Those who follow me on Facebook or Instagram will know that I spent this past weekend at a writer’s conference in Milwaukee, Wisconsin. What a fabulous city that is! I’m going to be honest here, my only knowledge of and experiences with Milwaukee involve the Cunninghams, Fonzie, and Laverne and Shirley. I had no idea what a delightful place it is with its Old World architecture, German restaurants, and biergartens (lots and lots of beer gardens, pubs, and bars). Of course, I did take some time to visit the Bronze Fonz while I was there, but my best and most personal experience had nothing to do with 70s television or even with the conference…
On Sunday morning, before heading to the airport, I awoke early and walked to the church of Old Saint Mary for the 7:15 Mass. The church was packed, a nice sight to see that early on a Sunday morning. After hearing the homily, I could see why. The priest was witty, friendly, and engaging. More important, his homily was so thought-provoking, I haven’t been able to stop thinking about it since.
Father Timothy Kitzk told the story of visiting his family years back when his older sister taught high school calculus. In order to allow his sister to complete her work and spend time with the family, Father Kitzk and his brother offered to help grade papers. His brother struggled with marking the answers wrong when the students seemed to have tried really hard but narrowly missed the answer. Father’s sister assured them that they had nothing to worry about because she graded on a curve. Father then reminded us that God grades on a curve. Think about that.
God grades on a curve.
He doesn’t look at one act, one sin, one bad decision. He looks at all of our hard work and grades us all on a curve. He knows that we can’t be perfect. More importantly, he knows that we can’t make the grade on our own. We need His help! We need Him to have mercy on us and grade us on a curve.
How profound is that? But even more than that, the homily got me thinking about how I grade people. While I certainly am not on par with God, what I say and think and do can matter greatly in the lives of the people I care about. We all know that a kind or harsh word from somebody, even an acquaintance, can have an effect on how we feel the rest of the day and often how we feel about ourselves. But the truth is, nobody is perfect. Everybody deserves to be graded on a curve!
Last night, I attended our parish penance service for Lent. I was reminded of the conversation between Jesus and Peter. Jesus asked the Lord, “Lord, if my brother sins against me, how often must I forgive him? As many as seven times?” Jesus answered, “I say to you, not seven times but seventy-seven times” (Matthew 18: 20-21). If Jesus expects us to forgive someone 77 times, how often do you think, in His perfection, God is willing to forgive us? When I look back over my mistakes in life, 77 seems like a drop in the bucket! But the bottom line is, we need to be more like God and let people keep trying, keep forging ahead, keep making mistakes, and love and forgive them anyway.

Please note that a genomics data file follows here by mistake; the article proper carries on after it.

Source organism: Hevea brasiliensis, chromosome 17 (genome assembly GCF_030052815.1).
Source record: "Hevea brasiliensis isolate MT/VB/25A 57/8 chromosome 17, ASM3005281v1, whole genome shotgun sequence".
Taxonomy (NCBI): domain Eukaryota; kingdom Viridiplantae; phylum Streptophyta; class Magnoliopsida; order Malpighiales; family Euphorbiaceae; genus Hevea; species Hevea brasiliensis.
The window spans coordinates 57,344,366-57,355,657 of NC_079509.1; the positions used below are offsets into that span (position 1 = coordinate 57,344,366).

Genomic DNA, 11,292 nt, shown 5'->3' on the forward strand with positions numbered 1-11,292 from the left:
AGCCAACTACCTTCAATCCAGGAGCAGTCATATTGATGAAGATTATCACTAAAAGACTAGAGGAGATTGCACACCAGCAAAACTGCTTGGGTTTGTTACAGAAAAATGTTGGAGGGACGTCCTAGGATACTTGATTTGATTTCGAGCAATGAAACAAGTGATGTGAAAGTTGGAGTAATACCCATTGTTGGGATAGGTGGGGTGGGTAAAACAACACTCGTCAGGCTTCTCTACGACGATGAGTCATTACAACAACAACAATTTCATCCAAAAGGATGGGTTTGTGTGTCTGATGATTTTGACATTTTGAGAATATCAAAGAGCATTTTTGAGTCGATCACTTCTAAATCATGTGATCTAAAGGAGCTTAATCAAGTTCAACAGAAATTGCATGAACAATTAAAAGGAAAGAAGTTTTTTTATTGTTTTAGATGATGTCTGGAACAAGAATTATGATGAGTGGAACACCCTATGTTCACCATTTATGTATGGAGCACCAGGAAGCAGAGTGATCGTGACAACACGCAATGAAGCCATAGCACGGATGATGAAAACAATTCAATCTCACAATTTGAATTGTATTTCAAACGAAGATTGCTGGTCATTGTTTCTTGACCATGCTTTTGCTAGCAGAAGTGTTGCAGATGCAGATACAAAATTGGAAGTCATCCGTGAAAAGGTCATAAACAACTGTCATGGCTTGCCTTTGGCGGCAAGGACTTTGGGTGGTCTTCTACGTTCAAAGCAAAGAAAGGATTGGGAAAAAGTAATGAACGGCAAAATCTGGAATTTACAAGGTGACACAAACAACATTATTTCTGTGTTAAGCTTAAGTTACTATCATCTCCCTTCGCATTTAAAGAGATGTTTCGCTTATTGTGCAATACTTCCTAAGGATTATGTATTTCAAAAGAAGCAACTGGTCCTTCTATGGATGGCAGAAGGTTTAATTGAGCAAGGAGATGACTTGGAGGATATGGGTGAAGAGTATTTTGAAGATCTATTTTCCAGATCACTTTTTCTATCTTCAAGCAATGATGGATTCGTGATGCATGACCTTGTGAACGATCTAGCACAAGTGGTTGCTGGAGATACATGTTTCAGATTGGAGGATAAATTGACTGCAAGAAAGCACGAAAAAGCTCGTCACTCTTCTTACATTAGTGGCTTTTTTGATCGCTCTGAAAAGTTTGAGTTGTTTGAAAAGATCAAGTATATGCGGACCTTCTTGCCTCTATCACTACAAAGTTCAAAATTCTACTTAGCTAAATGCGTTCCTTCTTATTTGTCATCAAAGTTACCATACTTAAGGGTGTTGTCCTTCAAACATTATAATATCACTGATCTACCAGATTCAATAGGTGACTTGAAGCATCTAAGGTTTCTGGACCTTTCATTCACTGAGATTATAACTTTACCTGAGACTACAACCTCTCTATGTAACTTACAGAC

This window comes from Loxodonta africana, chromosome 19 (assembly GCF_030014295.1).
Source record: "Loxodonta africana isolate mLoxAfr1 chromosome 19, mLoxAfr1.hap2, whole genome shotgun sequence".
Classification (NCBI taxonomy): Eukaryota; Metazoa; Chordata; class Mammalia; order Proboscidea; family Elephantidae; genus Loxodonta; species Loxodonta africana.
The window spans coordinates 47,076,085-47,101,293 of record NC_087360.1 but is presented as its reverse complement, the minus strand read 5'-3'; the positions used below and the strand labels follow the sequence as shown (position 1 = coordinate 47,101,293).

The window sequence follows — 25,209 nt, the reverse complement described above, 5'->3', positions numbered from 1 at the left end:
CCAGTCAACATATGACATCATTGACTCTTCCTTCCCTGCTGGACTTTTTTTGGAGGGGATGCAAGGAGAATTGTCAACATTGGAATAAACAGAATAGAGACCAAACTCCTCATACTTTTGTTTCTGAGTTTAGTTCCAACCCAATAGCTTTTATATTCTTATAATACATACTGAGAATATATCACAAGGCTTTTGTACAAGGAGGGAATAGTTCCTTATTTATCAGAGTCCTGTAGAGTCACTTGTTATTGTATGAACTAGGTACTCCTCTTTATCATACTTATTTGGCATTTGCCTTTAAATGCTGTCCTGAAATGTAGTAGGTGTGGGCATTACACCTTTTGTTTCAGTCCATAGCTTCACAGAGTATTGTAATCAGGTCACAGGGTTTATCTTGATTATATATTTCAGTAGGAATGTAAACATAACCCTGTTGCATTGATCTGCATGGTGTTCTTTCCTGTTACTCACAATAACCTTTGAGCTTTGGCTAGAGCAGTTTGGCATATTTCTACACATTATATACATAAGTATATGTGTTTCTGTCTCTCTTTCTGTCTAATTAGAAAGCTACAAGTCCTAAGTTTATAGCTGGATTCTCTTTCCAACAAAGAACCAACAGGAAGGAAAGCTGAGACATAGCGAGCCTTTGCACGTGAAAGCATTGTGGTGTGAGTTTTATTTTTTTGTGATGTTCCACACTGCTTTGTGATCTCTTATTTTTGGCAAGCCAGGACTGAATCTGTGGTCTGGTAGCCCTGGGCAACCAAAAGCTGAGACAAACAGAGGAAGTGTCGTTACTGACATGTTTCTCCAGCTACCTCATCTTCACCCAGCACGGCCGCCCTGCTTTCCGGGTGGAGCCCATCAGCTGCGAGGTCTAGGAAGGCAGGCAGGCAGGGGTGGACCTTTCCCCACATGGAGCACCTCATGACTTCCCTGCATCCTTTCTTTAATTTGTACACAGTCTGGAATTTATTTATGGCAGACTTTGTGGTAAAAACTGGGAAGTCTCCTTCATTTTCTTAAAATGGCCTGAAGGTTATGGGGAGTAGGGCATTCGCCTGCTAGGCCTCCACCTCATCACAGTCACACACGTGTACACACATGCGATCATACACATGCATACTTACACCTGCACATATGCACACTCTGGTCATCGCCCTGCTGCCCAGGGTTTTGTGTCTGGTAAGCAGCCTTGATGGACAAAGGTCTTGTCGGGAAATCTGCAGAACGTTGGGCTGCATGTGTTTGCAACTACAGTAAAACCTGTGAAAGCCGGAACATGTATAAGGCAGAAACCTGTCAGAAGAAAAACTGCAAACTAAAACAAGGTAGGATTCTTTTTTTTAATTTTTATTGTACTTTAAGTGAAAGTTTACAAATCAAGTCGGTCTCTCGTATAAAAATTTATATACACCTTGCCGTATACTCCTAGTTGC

Now, don’t get me wrong. the point isn’t that someone should be allowed to hurt you over and over again. No, the point is that we need to have mercy on others. We need to look past what they’ve done and see them for who they are. Sometimes, yes, we will need to walk away, but even that can be a way to grade on a curve, perhaps for them, and perhaps, more so, for ourselves. Because when it comes right down to it, not giving people the benefit of the doubt, not showing mercy, not giving second chances–that might hurt the other person, but it actually ends up taking a toll on you, the person unwilling to forgive, to let things go, to grade on the curve. Sometimes the person you need to forgive, to give a break to, is yourself.
I’m going to say it right here and now. I am writing this for me as much as for you. I need to be reminded of these things as much as or more than anyone. I have a long way to go before I reach that big red 100% that God expects of me, but I’ll keep working at it every day, learning, studying, and growing in my journey. And I’m going to try to remember that everyone else is doing the same. I’m going to make my best effort to start grading everyone on a curve. And that includes the grade I give myself.
What I was writing about a year ago this week: The Family Table.
Amy Schisler is an award-winning author of both children’s books and sweet, faith-filled romance novels for readers of all ages. She lives with her husband and three daughters on the Eastern Shore of Maryland. Her books, Picture Me, Whispering Vines, and Island of Miracles are all recipients of Illumination Awards, placing them among the top inspirational fiction books of 2015, 2016, and 2017. Whispering Vines was awarded the 2017 LYRA Award for the best romance of 2016. Island of Miracles has outsold all of Amy’s other books worldwide and ranked as high as 600 on Amazon. Her follow up, Island of Promise is a reader favorite. Amy’s children’s book is The Greatest Gift. The suspense novel, Summer’s Squall, and all of Amy’s books, can be found online and in stores. Her latest novel, Island of Promise, was recently awarded First Prize by the Oklahoma Romance Writer’s Association as the best Inspirational Romance of 2018.
Amy’s books: Crabbing With Granddad (2013), A Place to Call Home (2014), Picture Me (2015), Whispering Vines (2016), Island of Miracles (2017), Stations of the Cross Meditations for Moms (2017), The Greatest Gift (2017), Summer’s Squall (2017), Island of Promise (2018).